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Saturday, January 5th, 2013
2 years, 1 month.
I don’t believe in New Year’s Resolutions. Instead, I believe if there is any change I feel I need to make in my life, I need to make that change no matter what day it is, as long as that day is still “today.”
However, it just so happens that around January 1st of 2013, I officially decided I want to make a point to stop participating in the polarization of America.
To quote Jimmy in one of my favorite movies, That Thing You Do, “I….. I quit. I quit. I quit…”.
In other words, I am choosing to see both Democrats and Republicans as good people.
I am rejecting the belief that “the other side” is completely irrational and/or evil, no matter how extreme or overzealous I am conditioned to believe they are, thanks in part to pseudo news channels like CNN and Fox News.
That goes for whatever “the other side” happens to be, not just political affiliations: pro-life vs. pro-choice, pro-gay marriage vs. anti-gay marriage, attachment parenting vs. supporters of the “cry it out” method, gun control reform vs. no gun control reform…
Basically, on all of these controversial issues, the side I am now on is technically… neither. Because I now publicly associate with the third party in favor of removing the “vs.” between the two polarizing sides.
Granted, I still have my personal opinions of how I feel about these polarizing topics, but I am much more interested in attempting to help tone down the collective angst regarding all the controversial issues that divide America.
I am tired of adding to the noise of two extremely polarized camps preaching to their own choirs.
With that being said, I was pretty skeptical a couple of months ago when I was approached by Susan Terkel, one of the authors of the then-upcoming book, The Circumcision Decision: An Unbiased Guide for Parents.
Knowing that my collection of blog posts on circumcision had put me in the hot seat with dozens of my readers, on several occasions, I had officially decided to retire from ever writing about circumcision again.
Then I received a preview copy of The Circumcision Decision in the mail. After reading it, I decided I actually wanted to participate in promoting the book, as much as possible.
In fact, I was so passionate about this book that the authors asked me to write a blurb for it, which is printed on the very first page, as well as, the back cover of the book:
“With grace, wisdom, and class, The Circumcision Decision impressively presents both sides of the story in such a balanced narrative, that some of us who have already made up our minds beforehand may now find ourselves challenged by the flip side.”
I proudly associate my name with The Circumcision Decision and am pleased to announce it was nominated as a 2012 finalist for the Books For A Better Life Award: Childcare/Parenting.
This book, which is now officially published and available for sale on its website, is the perfect answer to the circumcision controversy and, more importantly, to any soon-to-be parents of a son who are trying to best educate themselves on deciding whether to circumcise their son, or to leave him intact.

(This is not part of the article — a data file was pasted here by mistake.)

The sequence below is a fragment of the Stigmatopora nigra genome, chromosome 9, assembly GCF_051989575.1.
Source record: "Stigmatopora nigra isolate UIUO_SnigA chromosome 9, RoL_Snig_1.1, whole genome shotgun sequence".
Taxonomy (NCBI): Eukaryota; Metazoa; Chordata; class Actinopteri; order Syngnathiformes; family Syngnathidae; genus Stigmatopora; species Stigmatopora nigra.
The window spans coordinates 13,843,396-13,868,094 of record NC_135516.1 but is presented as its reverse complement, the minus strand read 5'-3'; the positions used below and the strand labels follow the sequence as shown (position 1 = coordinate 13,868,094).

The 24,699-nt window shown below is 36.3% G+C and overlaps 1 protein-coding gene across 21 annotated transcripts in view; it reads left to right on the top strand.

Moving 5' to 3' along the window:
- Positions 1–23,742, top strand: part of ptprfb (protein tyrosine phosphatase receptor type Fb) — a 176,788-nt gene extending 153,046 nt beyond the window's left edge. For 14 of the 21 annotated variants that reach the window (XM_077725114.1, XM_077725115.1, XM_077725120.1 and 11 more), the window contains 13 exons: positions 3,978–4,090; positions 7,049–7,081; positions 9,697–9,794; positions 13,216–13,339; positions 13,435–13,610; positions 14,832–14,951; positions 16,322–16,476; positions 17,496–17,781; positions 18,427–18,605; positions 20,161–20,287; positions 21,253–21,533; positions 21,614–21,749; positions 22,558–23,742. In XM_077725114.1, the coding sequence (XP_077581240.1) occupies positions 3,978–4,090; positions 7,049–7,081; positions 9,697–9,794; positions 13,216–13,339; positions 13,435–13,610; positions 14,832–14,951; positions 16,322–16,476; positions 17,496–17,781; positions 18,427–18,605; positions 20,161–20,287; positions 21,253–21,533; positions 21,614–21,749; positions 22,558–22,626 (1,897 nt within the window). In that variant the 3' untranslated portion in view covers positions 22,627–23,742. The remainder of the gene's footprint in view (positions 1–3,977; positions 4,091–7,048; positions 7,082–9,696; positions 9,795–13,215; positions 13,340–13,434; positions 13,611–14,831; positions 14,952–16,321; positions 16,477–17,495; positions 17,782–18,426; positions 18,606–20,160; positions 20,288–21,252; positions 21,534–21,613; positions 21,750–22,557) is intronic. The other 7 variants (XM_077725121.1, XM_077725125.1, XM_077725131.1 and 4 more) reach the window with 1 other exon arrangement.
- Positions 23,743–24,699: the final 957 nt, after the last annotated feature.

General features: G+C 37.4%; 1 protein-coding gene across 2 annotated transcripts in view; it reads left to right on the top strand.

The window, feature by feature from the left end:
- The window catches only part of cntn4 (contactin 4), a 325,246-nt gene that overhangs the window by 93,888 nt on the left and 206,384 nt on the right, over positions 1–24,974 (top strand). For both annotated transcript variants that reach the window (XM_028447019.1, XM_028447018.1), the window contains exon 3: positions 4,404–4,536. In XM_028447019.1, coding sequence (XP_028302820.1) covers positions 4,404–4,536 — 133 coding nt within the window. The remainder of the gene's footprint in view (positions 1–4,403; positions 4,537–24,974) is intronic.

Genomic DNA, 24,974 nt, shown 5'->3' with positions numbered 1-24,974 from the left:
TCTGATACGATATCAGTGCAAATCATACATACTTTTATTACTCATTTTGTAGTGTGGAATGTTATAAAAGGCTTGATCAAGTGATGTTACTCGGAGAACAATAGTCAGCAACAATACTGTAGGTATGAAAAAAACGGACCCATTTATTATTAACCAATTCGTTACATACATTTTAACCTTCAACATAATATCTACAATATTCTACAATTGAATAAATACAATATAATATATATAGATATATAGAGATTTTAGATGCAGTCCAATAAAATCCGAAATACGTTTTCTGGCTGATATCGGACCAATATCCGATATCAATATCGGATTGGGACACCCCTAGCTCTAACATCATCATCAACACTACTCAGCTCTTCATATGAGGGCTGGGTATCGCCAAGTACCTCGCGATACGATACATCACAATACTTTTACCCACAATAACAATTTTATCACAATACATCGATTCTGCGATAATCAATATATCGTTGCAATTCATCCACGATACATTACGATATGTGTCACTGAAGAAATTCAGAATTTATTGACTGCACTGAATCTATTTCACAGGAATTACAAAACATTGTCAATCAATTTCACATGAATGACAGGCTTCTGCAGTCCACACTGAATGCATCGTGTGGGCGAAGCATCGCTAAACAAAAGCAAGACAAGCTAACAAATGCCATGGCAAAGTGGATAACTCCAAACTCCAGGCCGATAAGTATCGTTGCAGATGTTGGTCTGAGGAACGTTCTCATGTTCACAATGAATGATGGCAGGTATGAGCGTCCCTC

My guess is, no matter which side of the circumcision decision a parent lands, reading this book will simply give them the courage, confidence, and closure on how they honestly personally feel about circumcision to begin with.
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Wednesday, November 14th, 2012
I love it when you Google easy questions that I can so easily prove the answer to with a few hyperlinks. I will now prove legitimacy to this outrageous, yet true, claim.
So to answer your question, yes, your facial cream very well could be made from human foreskins, which are sold by hospitals; thanks to circumcisions.
It’s really that simple. However, I would like to better illustrate this truth by sampling what other respectable blogs have to say on the subject.
Summer Minor, a contributor for Yahoo!, explains just how human foreskins are big business for cosmetics:
“Foreskin fibroblasts are used to grow and cultivate new cells that are then used for a variety of purposes. From the fibroblasts new skin for burn victims can be grown, skin to cover diabetic ulcers, and controversially it is also used to make cosmetic creams and collagens. One foreskin can be used for decades to grow $100,000 worth of fibroblasts.”
The article goes on to specifically name SkinMedica, selling for over $100 for a 63-oz. bottle, which was made famous by Oprah Winfrey.
An article called Top 10 Products You Didn’t Know Are Used in Cosmetics, featured on TopTenz.net, basically says the same thing, adding the estimation that one piece of foreskin from a baby boy can be used to create around 4 acres of new skin.
On Plasmatic.com, a review of SkinMedica confirms the foreskin myth to be true as well.
The question isn’t whether or not foreskins are used to make facial cream. The question is… do you care?
Let’s say you found out whatever brand of facial cream you use is made from foreskins, would that keep you from buying it again?
My guess is no.
The exception might be if you happen to oppose circumcision; in other words, you’re an intactivist. Then it might bother you.
But I predict if you’re okay with circumcision, you’re okay with what your facial cream might be made from.
As for me, a guy who happens to not use facial cream, I support a parent’s right to choose circumcision, especially for those who do so for religious reasons, and I believe in the importance of the separation of church and state, therefore opposing any attempts at passing laws to ban circumcision in our country. (Like in San Francisco last year. Not cool!)
So by default, I’m all for foreskins in facial cream. It’s better than just throwing them away or burning them in an incinerator.